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Swiss dig in heels over banking secrecy

Hans Eichel (left) and Hans-Rudolf Merz met in Berlin on Friday Keystone

Finance Minister Hans-Rudolf Merz has told Germany that banking secrecy is not up for negotiation in a new set of bilateral accords with the European Union.

His German counterpart, Hans Eichel, said the EU simply wanted secrecy regulations eased to assist the fight against money laundering and tax fraud.

Merz, who held talks with Eichel in Berlin on Friday, insisted that banking secrecy was strictly regulated and was non-negotiable.

The issue has proved a major stumbling block to negotiations between Bern and Brussels on a second set of nine bilateral treaties.

Bern is reluctant to sign any of the accords until it has secured an opt-out on items which it believes could jeopardise banking secrecy.

Switzerland, which is not a member of the EU, is also insisting that all nine accords be treated as a single package, contrary to Brussels’ wishes.


Merz and Eichel also discussed plans by the EU to levy a tax on Swiss re-exports from June 1.

When the plans were announced, Switzerland complained that the move would have a long-term impact on its trade ties with the EU.

The decision prompted fears that Brussels was penalising the Swiss for not moving fast enough on the bilateral accords.

Relations between Germany and Switzerland, traditionally close allies, have come under strain amid the ongoing differences over the EU accords.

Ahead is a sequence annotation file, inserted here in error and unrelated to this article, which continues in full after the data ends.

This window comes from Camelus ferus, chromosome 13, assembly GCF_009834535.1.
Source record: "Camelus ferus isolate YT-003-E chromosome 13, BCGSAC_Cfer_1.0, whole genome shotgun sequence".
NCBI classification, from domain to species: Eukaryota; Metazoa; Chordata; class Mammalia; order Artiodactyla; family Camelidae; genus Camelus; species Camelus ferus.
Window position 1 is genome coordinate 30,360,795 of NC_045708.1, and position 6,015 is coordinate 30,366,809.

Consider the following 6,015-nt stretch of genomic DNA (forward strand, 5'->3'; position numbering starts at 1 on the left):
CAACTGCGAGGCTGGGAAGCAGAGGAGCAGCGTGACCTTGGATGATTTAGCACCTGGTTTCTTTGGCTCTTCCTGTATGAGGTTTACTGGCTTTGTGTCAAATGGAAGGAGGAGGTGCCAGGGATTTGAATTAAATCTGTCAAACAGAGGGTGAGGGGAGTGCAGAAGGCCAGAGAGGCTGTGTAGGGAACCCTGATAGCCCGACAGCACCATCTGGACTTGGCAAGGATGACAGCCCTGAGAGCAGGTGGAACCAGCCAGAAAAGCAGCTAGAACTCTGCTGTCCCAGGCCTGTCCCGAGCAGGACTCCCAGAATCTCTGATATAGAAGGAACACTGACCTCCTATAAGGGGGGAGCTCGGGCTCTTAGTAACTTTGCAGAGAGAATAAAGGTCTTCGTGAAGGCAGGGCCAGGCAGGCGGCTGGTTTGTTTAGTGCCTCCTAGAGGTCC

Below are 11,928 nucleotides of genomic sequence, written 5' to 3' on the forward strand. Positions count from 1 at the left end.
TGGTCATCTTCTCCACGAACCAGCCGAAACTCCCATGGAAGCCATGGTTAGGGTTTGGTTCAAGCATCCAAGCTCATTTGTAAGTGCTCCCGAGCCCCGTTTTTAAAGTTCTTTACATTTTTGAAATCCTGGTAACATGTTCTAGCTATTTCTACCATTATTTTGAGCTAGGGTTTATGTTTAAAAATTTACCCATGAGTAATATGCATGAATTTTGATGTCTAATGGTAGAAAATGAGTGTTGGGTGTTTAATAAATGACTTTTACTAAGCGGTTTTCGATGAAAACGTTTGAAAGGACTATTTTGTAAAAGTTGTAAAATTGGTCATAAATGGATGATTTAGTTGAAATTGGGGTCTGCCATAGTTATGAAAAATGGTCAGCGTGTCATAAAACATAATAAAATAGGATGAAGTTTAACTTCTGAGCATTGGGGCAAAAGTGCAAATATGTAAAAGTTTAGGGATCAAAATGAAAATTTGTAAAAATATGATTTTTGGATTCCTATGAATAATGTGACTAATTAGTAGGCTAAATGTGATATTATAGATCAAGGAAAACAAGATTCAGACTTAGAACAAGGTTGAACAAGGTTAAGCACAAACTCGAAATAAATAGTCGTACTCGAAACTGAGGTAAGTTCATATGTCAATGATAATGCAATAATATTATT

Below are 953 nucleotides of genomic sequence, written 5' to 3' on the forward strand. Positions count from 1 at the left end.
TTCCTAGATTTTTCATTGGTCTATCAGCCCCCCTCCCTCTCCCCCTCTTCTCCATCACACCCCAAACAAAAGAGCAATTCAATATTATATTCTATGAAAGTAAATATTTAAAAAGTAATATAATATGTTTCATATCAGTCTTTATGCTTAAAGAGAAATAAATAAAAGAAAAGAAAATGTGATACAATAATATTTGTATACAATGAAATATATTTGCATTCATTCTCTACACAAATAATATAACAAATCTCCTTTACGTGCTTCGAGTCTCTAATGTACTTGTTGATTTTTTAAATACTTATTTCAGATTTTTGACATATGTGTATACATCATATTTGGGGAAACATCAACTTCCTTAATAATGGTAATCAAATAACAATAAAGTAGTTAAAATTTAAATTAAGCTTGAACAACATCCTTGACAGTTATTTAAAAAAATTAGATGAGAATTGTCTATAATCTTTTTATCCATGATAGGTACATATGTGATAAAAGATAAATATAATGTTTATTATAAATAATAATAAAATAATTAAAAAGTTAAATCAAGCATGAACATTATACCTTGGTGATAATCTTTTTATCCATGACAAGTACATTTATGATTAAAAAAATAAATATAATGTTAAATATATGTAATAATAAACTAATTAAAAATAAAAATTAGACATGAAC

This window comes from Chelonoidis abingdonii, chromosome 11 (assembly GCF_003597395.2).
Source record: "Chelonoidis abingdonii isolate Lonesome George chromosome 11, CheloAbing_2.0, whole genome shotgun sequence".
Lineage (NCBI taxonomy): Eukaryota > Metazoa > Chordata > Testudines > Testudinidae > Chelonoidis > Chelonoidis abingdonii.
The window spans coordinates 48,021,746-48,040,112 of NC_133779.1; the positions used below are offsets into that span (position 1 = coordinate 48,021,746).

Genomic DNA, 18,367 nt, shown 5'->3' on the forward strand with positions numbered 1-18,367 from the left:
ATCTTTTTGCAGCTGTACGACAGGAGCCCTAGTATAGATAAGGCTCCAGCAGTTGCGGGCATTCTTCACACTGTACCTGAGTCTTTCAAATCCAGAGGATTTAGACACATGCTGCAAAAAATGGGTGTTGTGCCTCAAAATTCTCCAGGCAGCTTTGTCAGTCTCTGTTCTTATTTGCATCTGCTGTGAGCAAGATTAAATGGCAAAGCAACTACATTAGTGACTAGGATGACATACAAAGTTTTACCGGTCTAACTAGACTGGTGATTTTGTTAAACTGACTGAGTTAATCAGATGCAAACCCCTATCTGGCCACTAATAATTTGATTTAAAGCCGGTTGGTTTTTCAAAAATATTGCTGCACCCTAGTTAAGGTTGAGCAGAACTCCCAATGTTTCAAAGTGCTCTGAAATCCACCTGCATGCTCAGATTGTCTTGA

In early March, Germany tightened controls at the border with Switzerland, causing long tailbacks in northern Switzerland.

Berlin insisted it was simply adhering to the Schengen accord on cross-border crime, which envisages tighter checks at borders with non-EU countries.

Flight restrictions

In addition, there is an ongoing dispute between the two countries over Germany’s decision to impose flight restrictions on planes approaching Zurich airport over southern Germany.

Swiss banks are also feeling the heat following a reinterpretation of German laws which makes it difficult for them to access Germany’s financial markets.

In response to growing tensions, Swiss cabinet ministers have organised meetings with their German counterparts.

The Swiss foreign minister, Micheline Calmy-Rey, met her German counterpart, Joschka Fischer, in Bern last month.

Later this month the economics minister, Joseph Deiss, is due to go to Berlin to hold talks with the German chancellor, Gerhard Schröder.

swissinfo with agencies

Bern is reluctant to sign any of the accords until it is sure the dossier on fraud will not jeopardise its banking secrecy traditions.

The Swiss government also insists all nine accords be treated as a single package, a demand Brussels does not accept.

Relations between Germany and Switzerland have recently been put under strain over issues such as tighter controls at the German border with Switzerland and flight restrictions.

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SWI - a branch of Swiss Broadcasting Corporation SRG SSR